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Card Game World Domination: The Rise of 'Dominion'

Most of the highly regarded “German-style” board games on the market today are true board games, with physical boards that are either set up at the game's start or built as the game goes along. Very few card-based games grace the top end of the BoardGameGeek top 100, while most of the games that are there are relatively complex strategy games. And the majority of those games were authored, as you might guess, by German game designers. One glaring exception is the card-based game Dominion, designed by U.S.-born Donald X. Vaccarino. Since Dominion won the coveted Spiel des Jahres award in 2009, it's become a global success, selling more than 300,000 copies worldwide in 19 languages and spawning four separate expansions.

The concept behind Dominion is simple, a major reason it has crossed over to the point where you can find it in a mainstream store like Barnes & Noble. Each player starts out with a deck of ten cards, seven treasure cards (used to buy other cards) and three Estate victory cards (worth one point apiece at the end of the game). Constantly shuffling and dealing cards from his own deck, each player builds up his deck by buying action cards, more treasure cards, and eventually more victory cards, with the goal of acquiring the most victory points when the game ends – usually when the pile of Province victory cards (worth six points apiece) is exhausted. It is extremely easy to learn, and the wide variety of action cards – 25 in the base set, with only ten used in any specific game – leads to a number of possible strategies and an absurd number of variations on the game. (There are over 3.2 million possible combinations of ten action cards you can draw from those 25 options, and the expansions bring the total number of possible combinations to over 17 trillion.)

Vaccarino designed Dominion over the course of a weekend, because he had a game night coming up that Monday and the game he'd been working on – an expansion for a fantasy-themed cards-and-dice game called Spirit Warriors – wasn't close to ready. He'd had the idea for Dominion six months earlier, but only sat down to work on implementing it on that weekend in October of 2006, banging out the prototype in “a few hours, including Googling up art” for the initial set of cards.

The beauty of Dominion, according to Vaccarino, is that it solves the problem of other card-based games, where an action card is played and either discarded or sits in play for the rest of the game. When you play a card in Dominion, it goes into your discard pile and is eventually reshuffled back into your deck, to be used again at some point in the next handful of turns. That feature keeps gameplay simple: You are never confronted with too many decisions, or forced to keep track of too many things going on in front of you or across the board. You draw five cards from your deck each turn, and your decisions are limited to the cards in your hand. Not only does that keep the game simple, it keeps it moving, so no one is ever sitting around waiting for too long.

Another elegantly simple game mechanic is that on every turn, a player can play one Action card and make one purchase, called a Buy. He can play an action card that gives him more actions, or more buys, or the right to draw more cards, but the foundation of each turn is one Action, one Buy, and the Cleanup phase, where the player puts all cards from that turn on his discard pile and draws a fresh hand of five from his deck.

Vaccarino says that the only major decision he faced when designing the game was determining how players would be able to buy action cards. Most card games leave the player's choice of cards up to the randomness of a central deck of set of decks: You get what you draw. Maybe you can put a card back and draw a new one, but there's both a strong element of randomness and the possibility of imbalance involved in any such system: You draw a mediocre card, revealing a better one for me. While mulling over options for improving this particular game mechanic, Vaccarino decided to punt on the decision temporarily, placing all ten action cards out on the table and allowing players to choose any of them that they liked, using their one Buy opportunity per turn. “That way,” Vaccarino says, “if a card was broken I'd find out right away. Well, of course we liked just buying whatever we wanted and so I never did replace it.” Dominion still features that open-market concept: Any player can buy any card at any time as long as he has sufficient treasure cards in his hand and the pile of that particular card is not exhausted.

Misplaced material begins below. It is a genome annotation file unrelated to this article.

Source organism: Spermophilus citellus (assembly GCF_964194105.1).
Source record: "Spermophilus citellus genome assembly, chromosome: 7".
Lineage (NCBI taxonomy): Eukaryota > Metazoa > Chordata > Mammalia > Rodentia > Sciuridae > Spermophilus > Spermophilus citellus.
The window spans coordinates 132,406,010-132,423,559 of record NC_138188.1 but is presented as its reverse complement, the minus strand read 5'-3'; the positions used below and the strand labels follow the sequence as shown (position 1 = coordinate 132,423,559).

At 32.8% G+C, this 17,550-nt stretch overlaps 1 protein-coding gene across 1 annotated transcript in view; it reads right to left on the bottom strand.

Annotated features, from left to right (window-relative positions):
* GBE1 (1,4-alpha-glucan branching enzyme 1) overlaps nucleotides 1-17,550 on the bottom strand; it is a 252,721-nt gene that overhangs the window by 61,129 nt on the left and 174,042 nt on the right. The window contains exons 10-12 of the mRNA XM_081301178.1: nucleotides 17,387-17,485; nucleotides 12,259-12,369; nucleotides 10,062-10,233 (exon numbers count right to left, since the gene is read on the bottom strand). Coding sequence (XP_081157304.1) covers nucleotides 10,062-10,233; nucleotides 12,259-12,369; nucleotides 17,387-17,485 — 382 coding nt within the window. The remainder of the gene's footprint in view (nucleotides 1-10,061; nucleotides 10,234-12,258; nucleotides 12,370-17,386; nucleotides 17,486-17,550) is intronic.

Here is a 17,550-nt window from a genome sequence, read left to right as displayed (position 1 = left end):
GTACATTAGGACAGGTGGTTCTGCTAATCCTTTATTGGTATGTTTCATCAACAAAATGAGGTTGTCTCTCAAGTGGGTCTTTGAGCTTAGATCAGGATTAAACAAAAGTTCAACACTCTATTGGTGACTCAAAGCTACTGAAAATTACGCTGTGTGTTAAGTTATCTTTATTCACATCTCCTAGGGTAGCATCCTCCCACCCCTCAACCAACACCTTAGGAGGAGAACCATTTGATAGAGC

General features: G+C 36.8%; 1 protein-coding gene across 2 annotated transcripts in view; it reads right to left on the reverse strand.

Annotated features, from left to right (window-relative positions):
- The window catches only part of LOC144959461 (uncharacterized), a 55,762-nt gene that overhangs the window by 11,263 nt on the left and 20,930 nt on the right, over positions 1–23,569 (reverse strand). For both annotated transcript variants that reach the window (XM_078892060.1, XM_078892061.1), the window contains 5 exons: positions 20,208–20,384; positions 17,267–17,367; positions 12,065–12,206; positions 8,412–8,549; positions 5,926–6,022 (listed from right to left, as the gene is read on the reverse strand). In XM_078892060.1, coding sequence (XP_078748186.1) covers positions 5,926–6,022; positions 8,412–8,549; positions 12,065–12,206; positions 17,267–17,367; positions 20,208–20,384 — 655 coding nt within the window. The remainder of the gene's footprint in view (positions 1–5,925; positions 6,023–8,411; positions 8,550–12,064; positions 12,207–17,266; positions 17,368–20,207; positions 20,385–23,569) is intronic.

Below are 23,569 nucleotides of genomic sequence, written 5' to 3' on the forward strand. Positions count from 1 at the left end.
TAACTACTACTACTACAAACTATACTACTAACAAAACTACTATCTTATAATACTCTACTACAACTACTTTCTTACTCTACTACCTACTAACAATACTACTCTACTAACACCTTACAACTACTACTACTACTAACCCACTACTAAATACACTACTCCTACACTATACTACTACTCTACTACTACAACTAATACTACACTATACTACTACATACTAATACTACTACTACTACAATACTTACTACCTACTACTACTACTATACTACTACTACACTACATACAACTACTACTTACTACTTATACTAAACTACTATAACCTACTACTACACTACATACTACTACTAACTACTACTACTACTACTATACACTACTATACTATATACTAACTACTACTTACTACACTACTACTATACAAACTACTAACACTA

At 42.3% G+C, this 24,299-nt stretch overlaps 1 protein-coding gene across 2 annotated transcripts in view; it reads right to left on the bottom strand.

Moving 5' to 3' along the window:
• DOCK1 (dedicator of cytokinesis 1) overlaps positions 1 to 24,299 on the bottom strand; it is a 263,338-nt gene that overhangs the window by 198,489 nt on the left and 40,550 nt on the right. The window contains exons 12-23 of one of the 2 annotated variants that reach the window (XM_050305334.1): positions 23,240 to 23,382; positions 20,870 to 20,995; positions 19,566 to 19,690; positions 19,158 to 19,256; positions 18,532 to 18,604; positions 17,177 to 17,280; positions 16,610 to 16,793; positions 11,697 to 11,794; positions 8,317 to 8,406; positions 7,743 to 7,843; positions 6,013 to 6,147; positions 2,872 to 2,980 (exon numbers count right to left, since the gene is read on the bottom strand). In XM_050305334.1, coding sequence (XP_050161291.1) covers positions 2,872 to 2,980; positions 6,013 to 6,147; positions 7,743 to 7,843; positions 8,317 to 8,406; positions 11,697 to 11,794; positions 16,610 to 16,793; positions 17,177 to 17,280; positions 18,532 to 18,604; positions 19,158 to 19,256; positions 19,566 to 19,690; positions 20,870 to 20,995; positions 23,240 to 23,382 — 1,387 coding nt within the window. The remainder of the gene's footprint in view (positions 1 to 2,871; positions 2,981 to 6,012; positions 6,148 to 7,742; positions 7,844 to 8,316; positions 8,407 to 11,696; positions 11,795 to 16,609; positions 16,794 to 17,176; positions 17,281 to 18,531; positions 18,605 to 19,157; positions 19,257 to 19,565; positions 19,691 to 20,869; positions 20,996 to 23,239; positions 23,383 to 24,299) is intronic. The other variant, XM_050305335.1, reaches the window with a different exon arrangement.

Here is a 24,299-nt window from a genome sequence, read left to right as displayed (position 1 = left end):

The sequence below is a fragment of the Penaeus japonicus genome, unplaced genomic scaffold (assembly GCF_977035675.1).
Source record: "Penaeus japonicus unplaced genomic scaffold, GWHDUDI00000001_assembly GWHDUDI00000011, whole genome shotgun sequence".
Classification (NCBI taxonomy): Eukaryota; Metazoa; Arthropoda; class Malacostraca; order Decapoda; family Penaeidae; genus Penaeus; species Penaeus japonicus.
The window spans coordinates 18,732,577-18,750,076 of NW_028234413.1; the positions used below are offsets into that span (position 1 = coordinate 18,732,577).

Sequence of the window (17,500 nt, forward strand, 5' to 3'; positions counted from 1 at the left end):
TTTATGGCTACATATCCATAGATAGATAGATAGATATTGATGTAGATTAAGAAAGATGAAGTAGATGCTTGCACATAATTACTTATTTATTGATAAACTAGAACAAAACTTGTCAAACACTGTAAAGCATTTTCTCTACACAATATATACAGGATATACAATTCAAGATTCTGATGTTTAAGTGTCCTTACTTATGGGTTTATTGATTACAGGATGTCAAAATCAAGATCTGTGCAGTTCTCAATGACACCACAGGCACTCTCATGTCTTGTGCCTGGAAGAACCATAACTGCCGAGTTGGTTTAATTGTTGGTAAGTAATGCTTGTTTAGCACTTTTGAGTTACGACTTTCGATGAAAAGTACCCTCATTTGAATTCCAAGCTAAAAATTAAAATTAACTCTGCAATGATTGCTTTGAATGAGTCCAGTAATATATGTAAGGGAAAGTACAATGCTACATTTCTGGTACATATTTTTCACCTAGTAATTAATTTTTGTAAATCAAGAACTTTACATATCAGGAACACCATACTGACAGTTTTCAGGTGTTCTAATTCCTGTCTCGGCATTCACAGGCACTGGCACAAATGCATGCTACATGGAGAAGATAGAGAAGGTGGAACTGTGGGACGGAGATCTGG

[Image courtesy of EndersGame at boardgamegeek.com]

Vaccarino found that Dominion was so popular with his friends that he decided to try to find a publisher, eventually showing the game (along with several others) to Jay Tummelson of Rio Grande Games at the Origins Game Fair in 2007. Tummelson agreed to publish the game after several play-testers loved it, eventually breaking down Vaccarino's large set of cards into what is now the base set and several expansions.

Dominion debuted in 2008 and was a near-immediate success, winning the prestigious Spiel des Jahres (“Game of the Year”), boosting its European sales dramatically and giving it a chance to trickle into the more stolid American gaming mainstream. Vaccarino says he wasn't shocked that the game was a hit, because everyone who played the game before it was released “adored it … the people who'd played it weren't some special sampling of the population that adored garbage.” He says he'd always hoped that Dominion would have its own shelf at the game store, the way that Settlers of Catan and Carcassonne each have their own shelves containing the original game and its myriad expansions. Having seen Dominion and its expansions in book and game stores, I think his dream is well on its way to fruition.

As for his post-Dominion plans, Vaccarino says he has other games in the pipeline. “In interviews people will ask me, 'What do you do for a living?' And I always say, 'Right now I make Dominion expansions, but one day I hope to be a game designer.' It's the truth! I have some older games I'd still like published, and I'm making new games. I have two games lined up to be published currently ... I have other games waiting for me to submit them to publishers, or waiting for publishers to look at them.”?